Nerds with hyperactive sebaceous glands and “Dragon Ball Z” T-shirts who secretly fantasize about sexual encounters between Lara Croft and Princess Zelda.
Permanently prepubescent manga-addled she-geeks with Sailor Moon lunchboxes.
These are the two most widely dispersed stereotypes of the American fan of Japanese animation. But enjoying “Spirited Away,” which recently won the Academy Award for Best Animated Feature, does not require membership in Japanomaniacs Anonymous. Quite the contrary, “Spirited Away” entertains, mystifies and – at least for the duration of the film – allows the viewer to recall how the world looked through a child’s eyes.
Hayao Miyazaki, whose Studio Ghibli-produced films like “Princess Mononoke” and “Nausicaa of the Valley of the Wind” glow with a near-perfection Disney could only dream of, offers the viewer Chihiro, a 10-year-old girl separated from her parents and lost in a world of spirits. It’s a stranger-in-a-strange land motif in the tradition of Alice, Dorothy and Little Nemo, only here with a socially relevant twist: because the laws of this fantastic realm force residents to either work or vanish, Chihiro gets a job working at a bathhouse that pampers the spirits that roam invisibly in her home world. Aside from struggling with the pains of child labor, Chihiro clashes with Yubaba, the witchy mistress of the bathhouse, befriends various quirky denizens and at one point runs from a giant puke monster.
Odd, yes, but still masterfully beautiful filmmaking.
Giant radish spirits and non-homosexual bathhouses may not enter the realm of American cinema often, but these elements of Japanese culture actually enhance the effect of wonder permeating “Spirited Away.” Culturally savvy viewers will dig the cultural significance, but most Americans will simply feel further dazzled by the world Miyazaki has created. Just as a child views the human world, Chihiro approaches her new home with caution, amazement, curiosity and fright.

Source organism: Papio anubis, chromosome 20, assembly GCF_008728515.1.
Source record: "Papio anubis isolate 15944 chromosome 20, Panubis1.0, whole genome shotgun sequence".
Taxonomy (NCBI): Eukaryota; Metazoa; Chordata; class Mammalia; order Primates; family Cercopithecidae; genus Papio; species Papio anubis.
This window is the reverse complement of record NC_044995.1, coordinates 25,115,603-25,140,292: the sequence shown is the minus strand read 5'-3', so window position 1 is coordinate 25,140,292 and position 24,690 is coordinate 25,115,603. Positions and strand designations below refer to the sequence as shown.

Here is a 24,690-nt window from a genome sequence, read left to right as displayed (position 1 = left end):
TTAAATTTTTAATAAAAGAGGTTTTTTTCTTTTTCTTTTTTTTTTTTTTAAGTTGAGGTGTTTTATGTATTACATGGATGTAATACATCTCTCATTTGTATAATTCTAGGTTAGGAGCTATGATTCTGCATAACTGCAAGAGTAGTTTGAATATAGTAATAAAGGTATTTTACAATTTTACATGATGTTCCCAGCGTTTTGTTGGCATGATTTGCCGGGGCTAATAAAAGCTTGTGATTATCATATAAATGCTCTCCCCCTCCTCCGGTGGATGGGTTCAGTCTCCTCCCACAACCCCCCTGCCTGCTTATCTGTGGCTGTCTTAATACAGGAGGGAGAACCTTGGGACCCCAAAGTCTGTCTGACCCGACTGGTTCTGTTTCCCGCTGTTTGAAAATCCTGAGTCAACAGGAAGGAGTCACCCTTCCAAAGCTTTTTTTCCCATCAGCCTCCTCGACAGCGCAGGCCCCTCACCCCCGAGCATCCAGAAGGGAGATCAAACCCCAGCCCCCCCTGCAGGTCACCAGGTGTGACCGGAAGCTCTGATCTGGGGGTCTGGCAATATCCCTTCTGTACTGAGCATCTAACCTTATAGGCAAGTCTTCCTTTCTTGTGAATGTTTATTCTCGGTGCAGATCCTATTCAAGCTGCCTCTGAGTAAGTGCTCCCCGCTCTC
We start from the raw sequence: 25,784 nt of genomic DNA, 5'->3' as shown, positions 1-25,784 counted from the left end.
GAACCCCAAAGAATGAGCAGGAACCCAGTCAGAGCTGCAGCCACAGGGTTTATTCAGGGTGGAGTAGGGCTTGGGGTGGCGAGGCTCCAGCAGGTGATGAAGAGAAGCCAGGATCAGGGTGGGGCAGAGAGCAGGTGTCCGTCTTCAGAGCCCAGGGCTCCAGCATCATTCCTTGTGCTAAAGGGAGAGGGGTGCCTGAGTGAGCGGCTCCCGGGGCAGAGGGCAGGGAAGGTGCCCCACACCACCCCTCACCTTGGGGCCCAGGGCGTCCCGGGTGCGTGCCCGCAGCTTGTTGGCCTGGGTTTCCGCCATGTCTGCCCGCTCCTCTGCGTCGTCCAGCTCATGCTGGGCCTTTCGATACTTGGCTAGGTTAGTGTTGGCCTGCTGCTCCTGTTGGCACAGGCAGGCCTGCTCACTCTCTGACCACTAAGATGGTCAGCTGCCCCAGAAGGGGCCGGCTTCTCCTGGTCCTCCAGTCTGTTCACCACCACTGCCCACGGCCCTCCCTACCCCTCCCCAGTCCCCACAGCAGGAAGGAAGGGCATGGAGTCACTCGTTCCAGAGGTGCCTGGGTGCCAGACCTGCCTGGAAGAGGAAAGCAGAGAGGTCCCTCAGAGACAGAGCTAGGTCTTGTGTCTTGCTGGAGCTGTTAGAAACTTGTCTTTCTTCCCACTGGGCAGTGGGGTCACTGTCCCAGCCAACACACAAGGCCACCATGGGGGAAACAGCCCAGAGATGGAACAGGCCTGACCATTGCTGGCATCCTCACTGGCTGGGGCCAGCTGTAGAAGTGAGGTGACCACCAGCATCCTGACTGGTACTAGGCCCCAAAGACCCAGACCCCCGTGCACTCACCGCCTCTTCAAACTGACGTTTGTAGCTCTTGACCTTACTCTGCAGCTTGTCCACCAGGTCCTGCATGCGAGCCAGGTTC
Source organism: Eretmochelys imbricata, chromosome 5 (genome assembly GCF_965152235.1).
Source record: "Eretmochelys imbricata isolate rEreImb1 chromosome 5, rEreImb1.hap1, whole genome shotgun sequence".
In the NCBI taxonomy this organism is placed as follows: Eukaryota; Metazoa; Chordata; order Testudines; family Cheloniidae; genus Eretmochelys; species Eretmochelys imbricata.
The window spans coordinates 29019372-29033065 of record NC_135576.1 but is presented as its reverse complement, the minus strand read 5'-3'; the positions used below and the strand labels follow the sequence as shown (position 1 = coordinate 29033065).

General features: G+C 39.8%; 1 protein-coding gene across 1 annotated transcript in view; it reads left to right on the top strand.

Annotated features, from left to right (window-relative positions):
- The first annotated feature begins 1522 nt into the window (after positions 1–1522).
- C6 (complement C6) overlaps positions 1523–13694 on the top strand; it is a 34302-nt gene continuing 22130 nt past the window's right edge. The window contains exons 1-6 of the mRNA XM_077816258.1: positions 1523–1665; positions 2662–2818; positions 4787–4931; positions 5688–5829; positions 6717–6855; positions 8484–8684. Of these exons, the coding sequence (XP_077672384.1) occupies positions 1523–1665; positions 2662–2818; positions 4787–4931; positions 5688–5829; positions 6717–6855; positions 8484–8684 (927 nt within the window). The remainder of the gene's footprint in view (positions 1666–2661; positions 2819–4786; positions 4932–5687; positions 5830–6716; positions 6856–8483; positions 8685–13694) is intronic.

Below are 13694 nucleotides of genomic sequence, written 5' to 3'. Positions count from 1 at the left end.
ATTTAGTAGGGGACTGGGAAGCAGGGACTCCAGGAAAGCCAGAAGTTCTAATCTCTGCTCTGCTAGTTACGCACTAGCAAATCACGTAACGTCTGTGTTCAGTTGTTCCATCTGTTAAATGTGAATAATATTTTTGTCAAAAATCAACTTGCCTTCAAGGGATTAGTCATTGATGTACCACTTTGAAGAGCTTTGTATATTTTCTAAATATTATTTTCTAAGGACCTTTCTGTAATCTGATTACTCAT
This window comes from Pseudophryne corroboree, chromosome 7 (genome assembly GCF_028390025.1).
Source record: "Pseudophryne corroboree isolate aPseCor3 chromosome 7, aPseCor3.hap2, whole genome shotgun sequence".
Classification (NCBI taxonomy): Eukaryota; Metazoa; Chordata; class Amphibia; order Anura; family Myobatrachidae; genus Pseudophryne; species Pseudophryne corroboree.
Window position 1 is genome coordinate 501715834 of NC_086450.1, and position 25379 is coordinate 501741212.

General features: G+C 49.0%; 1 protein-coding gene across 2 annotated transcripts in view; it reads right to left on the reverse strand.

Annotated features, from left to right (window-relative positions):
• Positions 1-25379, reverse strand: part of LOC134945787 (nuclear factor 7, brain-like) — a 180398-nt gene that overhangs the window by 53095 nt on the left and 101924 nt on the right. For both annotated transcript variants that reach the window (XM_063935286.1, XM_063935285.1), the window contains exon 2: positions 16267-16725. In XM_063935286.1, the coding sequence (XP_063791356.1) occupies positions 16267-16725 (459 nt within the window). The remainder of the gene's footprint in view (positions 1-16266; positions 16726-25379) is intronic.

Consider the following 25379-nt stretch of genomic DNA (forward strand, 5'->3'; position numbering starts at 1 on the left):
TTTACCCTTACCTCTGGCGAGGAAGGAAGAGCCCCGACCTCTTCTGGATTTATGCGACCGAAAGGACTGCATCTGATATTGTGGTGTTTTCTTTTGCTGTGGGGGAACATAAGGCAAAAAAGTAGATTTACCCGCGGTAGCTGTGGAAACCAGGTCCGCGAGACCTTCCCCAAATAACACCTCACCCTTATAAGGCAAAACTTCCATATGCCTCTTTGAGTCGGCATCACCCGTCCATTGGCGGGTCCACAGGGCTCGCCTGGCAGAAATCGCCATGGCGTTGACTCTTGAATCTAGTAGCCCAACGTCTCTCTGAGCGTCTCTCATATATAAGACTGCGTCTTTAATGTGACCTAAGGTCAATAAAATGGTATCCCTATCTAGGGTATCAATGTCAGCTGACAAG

Admittedly, the storyline is somewhat confusing. Whether this is a result of the intentionally surreal dreaminess or just a muddled translation is ultimately irrelevant. The protagonist often seems just as lost, only she relishes it. So should you.
Besides, the film’s other technical aspects also merit most of the praise. The animation – aided only occasionally by computers – flows marvelously. Those responsible for the translation from Japanese to English took great pains to preserve this achievement by selecting dialogue that would match the character’s mouth movements, thus eliminating the “I’m saying this even though my mouth could never produce this sound in this position” tendency that often plagues such Americanizations.
The translation’s other virtue is the suck-free English cast. Chihiro’s American incarnation is voiced by Daveigh Chase, the coolest 13-year-old in movies today. Chase previously terrified as bad seed Samara in this year’s other successful Japan-to-America translation, “The Ring.” In “Spirited Away,” her voice nicely intones Chihiro’s innocence without ever sounding saccharinely whiny. Suzanne Pleshette, Lauren Holly (“Dumb and Dumber”) and John Ratzenberger (“Cheers”) memorably voice their characters as well.
“Spirited Away” is good. It’s also been granted a limited theater re-release. Too lazy to go out? It’s on DVD and VHS, too. Indulge your inner child or go watch a puke monster. Whatever gets you to watch.